Sautéed Potatoes: The go-to…

Why the go-to? Because it goes with so many dishes. From steak to chicken, duck breasts to fish. You name it! This is the most versatile side dish you can imagine. Virtually any pan-fried dish will go with it. On the other hand, I personally won’t pair it with stews, but – hey! – nothing’s ever perfect in this world.

My love affair with sautéed potatoes started a long time ago. For French kids – at least for my generation and the previous ones – that was probably the most common way of eating potatoes, along with frites, obviously… When short of ideas – or time – my mum was relying heavily on the good old sautéed potatoes. How many times have I heard her say: “ Tonight, it’s ham, sautéed potatoes and mayonnaise!”. And I can still see her reaching for the bowl of pre-cooked potatoes in the fridge (she always had some par-boiled…), while effortlessly whisking in the oil for her mayo on the side. It was like a perfectly choreographed ballet. Flipping the potatoes with a brisk wrist movement, then whisking her mayo, going from one to the other in a seamless manner.

In case you ever wonder why they are called sautéed potatoes, “sauter” means To Jump in French…just kidding, it’s just the name of a cooking technique originating from the sauté pan. It’s fun… and also, people will just assume you have genuine cooking skills and technique!

And then, there were the sautéed potatoes at the restaurant. Different, more grown-up, but I was unable to say WHY they were different…Years later, I finally discover what made the difference : It was all down to the type of potatoes! My lovely mum was then using mainly Bintje potatoes (and she still probably does…), commonly known in France (and Belgium) for being one of the best for frites, therefore they are a variety of what’s called fluffy potatoes. But the restaurants were using what is known as salad or waxy potatoes!

Ze importance of ze potato… You can find an incredible variety of salad potatoes. From Jersey Royals (especially small ones), to Charlotte, Baby Gem to Maris Peer. You’ll find these everywhere. Recently, I discovered the Anya, smooth and buttery, with a wonderful nutty taste. You can also use what is labelled New Potatoes. There – as for the Jersey Royals – try to go for the smallest. So, why waxy ? Two main reasons: First, they won’t stick to the pan, allowing a lovely crust to form (and you can flip them effortlessly). Secondly, they will keep their shape. If you were to use fluffy or floury ones, they will disintegrate rapidly, and at the second flip, you’re gonna find yourself with bits and pieces of potato scattered around your pan. And last but by no means least: the texture. You want to keep a bite to these lovelies. Why small? Ideally, you would achieve a bite a piece by only halving or quartering these gems, and they will keep their skin on. The goal is to be able to firmly stick your fork in one, and mop either a sauce, or simply their own oozing buttery / herby goodness.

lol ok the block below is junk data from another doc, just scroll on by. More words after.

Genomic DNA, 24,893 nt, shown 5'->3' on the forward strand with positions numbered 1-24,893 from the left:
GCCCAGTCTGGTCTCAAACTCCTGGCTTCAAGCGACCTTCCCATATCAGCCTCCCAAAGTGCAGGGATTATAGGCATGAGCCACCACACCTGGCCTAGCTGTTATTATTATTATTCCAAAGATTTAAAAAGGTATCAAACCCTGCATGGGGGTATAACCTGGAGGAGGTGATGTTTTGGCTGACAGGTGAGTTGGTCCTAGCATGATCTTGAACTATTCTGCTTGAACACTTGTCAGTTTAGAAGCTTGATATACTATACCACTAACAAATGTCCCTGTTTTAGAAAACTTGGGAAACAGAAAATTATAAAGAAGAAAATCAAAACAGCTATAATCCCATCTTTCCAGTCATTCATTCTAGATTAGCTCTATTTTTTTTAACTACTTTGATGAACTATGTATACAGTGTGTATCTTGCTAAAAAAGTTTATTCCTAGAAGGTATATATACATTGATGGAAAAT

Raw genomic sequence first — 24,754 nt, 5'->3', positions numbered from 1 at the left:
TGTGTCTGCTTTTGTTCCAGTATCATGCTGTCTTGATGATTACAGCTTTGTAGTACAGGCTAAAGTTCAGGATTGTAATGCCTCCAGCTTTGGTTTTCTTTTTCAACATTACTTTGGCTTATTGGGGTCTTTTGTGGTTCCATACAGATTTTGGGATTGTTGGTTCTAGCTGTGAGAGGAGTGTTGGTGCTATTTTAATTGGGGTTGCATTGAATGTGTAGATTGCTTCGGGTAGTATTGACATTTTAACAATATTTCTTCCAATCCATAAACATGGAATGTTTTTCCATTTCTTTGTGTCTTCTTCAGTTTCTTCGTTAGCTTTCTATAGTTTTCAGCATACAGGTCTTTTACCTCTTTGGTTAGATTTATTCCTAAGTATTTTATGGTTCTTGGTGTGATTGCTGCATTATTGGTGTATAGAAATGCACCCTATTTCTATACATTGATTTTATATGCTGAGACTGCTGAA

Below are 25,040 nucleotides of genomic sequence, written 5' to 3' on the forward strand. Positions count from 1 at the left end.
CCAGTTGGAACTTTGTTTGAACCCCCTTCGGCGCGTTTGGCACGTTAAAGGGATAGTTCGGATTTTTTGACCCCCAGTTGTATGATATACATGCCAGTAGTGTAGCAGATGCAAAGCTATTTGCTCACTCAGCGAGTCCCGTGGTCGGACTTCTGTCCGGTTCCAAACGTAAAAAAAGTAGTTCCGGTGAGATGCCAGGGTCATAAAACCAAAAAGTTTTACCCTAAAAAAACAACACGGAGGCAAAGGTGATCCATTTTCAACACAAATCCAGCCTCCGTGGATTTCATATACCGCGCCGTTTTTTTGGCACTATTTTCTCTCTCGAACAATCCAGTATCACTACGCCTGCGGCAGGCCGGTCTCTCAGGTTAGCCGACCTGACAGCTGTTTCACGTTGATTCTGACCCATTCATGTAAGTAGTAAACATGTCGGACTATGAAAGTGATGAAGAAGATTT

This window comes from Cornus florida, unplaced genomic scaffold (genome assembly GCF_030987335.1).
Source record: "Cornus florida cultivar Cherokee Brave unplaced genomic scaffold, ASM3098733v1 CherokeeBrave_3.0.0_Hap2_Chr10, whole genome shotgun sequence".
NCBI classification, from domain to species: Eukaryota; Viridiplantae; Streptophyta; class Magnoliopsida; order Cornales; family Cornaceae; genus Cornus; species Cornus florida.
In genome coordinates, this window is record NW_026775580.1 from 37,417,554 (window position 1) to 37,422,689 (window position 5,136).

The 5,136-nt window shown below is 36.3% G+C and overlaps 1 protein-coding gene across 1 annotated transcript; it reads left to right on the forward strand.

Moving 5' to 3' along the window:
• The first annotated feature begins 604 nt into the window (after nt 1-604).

Ze method of ze cooking… As with any classic, everyone’s got an opinion on how to achieve the best result – sometimes radically different! Even in France, there are two main opposite schools as how to cook the potatoes: Par-boiled, halved or quartered, then pan-fried (unpeeled) OR peeled, cubed, washed and directly pan-fried. Actually, both give delicious results. So, to make the distinction between the two – as well as avoiding a possible new revolution, or at least a general strike – it is commonly accepted that the first method will be labelled as “sautées”, and the second one will be referred to as “rissolées”…but there also, because it’s the French – and arguing endlessly is somewhat a national sport – the consensus is not a given.

Sautéed Potatoes: The go-to…

Recipe by ThierryCourse: SidesCuisine: FrenchDifficulty: Easy


Prep time


Cooking time


Total time




  • 300g waxy potatoes

  • 1 tbsp unsalted butter

  • 1 heaped tbsp of flat-leaf parsley, finely chopped

  • salt & pepper


  • First, parboil the potatoes. Put your potatoes in a saucepan, cover with cold water. Bring to a boil, then simmer. The whole process should take 15 to 20 minutes. We want these potatoes to be still firm, so from the 15th minute, prick them with the tip of a sharp knife. You will have reached the perfect ‘doneness’ when the knife easily slides in.
  • Once parboiled, put your potatoes on a board and halve or quarter them, depending on the size. Remember: the goal is to have these bite size. While cutting, put a (large) saucepan on medium-high heat with the butter.
  • As soon as the butter starts to foam, tip the potatoes in, and toss regularly.
  • When the potatoes start to brown a bit, sprinkle the parsley on top, and season the lot to your taste, and keep tossing. Serve and enjoy!

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